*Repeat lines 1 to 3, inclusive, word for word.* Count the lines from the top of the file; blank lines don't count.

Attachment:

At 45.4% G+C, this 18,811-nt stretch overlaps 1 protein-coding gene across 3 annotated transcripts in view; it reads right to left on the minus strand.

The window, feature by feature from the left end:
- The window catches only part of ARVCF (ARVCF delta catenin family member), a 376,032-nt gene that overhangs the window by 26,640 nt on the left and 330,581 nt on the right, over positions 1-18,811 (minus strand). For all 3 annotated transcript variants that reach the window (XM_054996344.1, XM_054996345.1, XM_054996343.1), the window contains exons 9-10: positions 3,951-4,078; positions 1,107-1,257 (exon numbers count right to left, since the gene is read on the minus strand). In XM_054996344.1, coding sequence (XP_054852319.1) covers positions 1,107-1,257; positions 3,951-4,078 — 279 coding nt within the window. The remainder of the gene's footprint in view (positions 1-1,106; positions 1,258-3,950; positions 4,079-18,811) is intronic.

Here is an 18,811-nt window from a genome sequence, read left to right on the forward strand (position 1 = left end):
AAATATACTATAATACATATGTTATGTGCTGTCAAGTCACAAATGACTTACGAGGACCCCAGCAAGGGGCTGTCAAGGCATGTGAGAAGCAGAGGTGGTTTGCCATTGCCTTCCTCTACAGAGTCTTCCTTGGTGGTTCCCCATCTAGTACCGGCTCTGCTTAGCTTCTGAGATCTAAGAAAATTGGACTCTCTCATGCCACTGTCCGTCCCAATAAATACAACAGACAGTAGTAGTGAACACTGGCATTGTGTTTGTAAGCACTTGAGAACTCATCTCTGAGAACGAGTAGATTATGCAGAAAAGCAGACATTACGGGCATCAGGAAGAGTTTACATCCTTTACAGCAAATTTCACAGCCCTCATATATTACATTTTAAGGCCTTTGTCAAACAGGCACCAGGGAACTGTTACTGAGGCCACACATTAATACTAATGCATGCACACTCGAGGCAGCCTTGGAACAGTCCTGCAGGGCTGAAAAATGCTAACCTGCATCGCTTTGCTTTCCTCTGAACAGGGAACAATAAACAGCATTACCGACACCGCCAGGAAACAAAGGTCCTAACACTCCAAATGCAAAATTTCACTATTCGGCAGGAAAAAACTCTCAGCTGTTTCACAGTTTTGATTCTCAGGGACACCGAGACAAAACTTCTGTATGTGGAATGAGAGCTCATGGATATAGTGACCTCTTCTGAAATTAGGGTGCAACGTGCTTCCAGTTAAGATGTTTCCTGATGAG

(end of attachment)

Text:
At 45.4% G+C, this 18,811-nt stretch overlaps 1 protein-coding gene across 3 annotated transcripts in view; it reads right to left on the minus strand.

The window, feature by feature from the left end:
- The window catches only part of ARVCF (ARVCF delta catenin family member), a 376,032-nt gene that overhangs the window by 26,640 nt on the left and 330,581 nt on the right, over positions 1-18,811 (minus strand). For all 3 annotated transcript variants that reach the window (XM_054996344.1, XM_054996345.1, XM_054996343.1), the window contains exons 9-10: positions 3,951-4,078; positions 1,107-1,257 (exon numbers count right to left, since the gene is read on the minus strand). In XM_054996344.1, coding sequence (XP_054852319.1) covers positions 1,107-1,257; positions 3,951-4,078 — 279 coding nt within the window. The remainder of the gene's footprint in view (positions 1-1,106; positions 1,258-3,950; positions 4,079-18,811) is intronic.